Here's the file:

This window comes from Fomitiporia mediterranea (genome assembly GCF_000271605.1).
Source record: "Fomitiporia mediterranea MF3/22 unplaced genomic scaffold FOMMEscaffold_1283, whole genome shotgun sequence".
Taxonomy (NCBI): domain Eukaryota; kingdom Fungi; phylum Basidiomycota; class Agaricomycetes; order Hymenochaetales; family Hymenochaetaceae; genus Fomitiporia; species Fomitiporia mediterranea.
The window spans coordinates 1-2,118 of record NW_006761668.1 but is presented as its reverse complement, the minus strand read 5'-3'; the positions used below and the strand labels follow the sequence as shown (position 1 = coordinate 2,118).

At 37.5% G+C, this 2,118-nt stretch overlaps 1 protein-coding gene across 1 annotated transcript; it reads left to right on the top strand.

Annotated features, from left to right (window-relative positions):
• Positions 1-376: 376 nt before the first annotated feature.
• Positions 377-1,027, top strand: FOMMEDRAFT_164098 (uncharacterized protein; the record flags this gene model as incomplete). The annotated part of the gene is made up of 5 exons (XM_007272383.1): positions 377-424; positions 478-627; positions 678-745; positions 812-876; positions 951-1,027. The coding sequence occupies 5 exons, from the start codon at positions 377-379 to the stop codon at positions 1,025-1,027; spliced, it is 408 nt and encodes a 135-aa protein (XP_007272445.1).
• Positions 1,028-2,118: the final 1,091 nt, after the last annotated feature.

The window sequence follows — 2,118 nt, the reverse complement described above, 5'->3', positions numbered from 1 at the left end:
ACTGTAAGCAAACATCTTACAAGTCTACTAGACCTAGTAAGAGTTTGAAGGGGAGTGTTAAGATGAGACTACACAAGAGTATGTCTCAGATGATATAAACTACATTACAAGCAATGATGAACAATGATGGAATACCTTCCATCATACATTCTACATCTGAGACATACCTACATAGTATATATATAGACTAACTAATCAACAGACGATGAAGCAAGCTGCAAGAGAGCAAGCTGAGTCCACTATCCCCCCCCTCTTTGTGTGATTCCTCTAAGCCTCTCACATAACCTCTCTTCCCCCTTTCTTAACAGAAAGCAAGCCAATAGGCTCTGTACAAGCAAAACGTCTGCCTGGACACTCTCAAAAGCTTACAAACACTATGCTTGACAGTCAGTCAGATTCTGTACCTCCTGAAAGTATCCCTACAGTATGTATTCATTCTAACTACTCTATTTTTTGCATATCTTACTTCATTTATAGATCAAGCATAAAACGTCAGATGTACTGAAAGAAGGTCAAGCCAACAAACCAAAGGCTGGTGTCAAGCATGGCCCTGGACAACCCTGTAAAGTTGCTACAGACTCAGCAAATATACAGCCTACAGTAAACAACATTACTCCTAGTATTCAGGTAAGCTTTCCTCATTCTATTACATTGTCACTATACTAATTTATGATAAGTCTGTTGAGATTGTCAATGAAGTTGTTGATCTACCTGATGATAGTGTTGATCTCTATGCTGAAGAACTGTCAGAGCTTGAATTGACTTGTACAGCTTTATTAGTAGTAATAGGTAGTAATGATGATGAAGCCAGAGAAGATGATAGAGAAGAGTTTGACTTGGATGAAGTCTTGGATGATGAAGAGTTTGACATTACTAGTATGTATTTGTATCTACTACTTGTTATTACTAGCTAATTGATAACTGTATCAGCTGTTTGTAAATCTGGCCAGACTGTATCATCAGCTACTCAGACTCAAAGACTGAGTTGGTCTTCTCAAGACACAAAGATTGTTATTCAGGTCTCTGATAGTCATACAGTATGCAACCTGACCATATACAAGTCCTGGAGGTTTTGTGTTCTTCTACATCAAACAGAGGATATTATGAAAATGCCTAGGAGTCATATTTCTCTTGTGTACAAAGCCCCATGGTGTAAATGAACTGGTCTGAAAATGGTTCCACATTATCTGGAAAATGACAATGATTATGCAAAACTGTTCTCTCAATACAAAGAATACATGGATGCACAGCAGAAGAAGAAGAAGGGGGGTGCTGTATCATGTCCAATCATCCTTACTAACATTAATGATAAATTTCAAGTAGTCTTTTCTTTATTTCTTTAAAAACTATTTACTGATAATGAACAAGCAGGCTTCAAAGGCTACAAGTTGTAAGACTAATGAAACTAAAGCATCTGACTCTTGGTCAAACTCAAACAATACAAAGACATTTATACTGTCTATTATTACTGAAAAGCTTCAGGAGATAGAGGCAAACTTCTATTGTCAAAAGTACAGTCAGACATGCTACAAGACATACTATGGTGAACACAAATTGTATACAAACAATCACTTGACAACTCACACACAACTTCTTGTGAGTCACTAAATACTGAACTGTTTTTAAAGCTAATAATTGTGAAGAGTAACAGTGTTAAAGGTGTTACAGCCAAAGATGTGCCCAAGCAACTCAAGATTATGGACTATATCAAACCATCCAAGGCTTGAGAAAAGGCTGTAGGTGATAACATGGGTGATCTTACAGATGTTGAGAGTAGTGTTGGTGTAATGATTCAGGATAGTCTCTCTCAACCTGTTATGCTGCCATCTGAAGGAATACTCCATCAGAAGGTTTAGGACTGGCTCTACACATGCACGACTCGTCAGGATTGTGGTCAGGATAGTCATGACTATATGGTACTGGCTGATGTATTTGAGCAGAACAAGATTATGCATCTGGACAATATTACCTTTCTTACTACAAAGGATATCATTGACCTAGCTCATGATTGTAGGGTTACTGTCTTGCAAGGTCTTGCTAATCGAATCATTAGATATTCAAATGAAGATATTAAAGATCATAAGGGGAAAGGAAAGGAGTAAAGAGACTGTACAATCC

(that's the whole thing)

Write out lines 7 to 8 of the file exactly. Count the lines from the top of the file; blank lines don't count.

• Positions 1-376: 376 nt before the first annotated feature.
• Positions 377-1,027, top strand: FOMMEDRAFT_164098 (uncharacterized protein; the record flags this gene model as incomplete). The annotated part of the gene is made up of 5 exons (XM_007272383.1): positions 377-424; positions 478-627; positions 678-745; positions 812-876; positions 951-1,027. The coding sequence occupies 5 exons, from the start codon at positions 377-379 to the stop codon at positions 1,025-1,027; spliced, it is 408 nt and encodes a 135-aa protein (XP_007272445.1).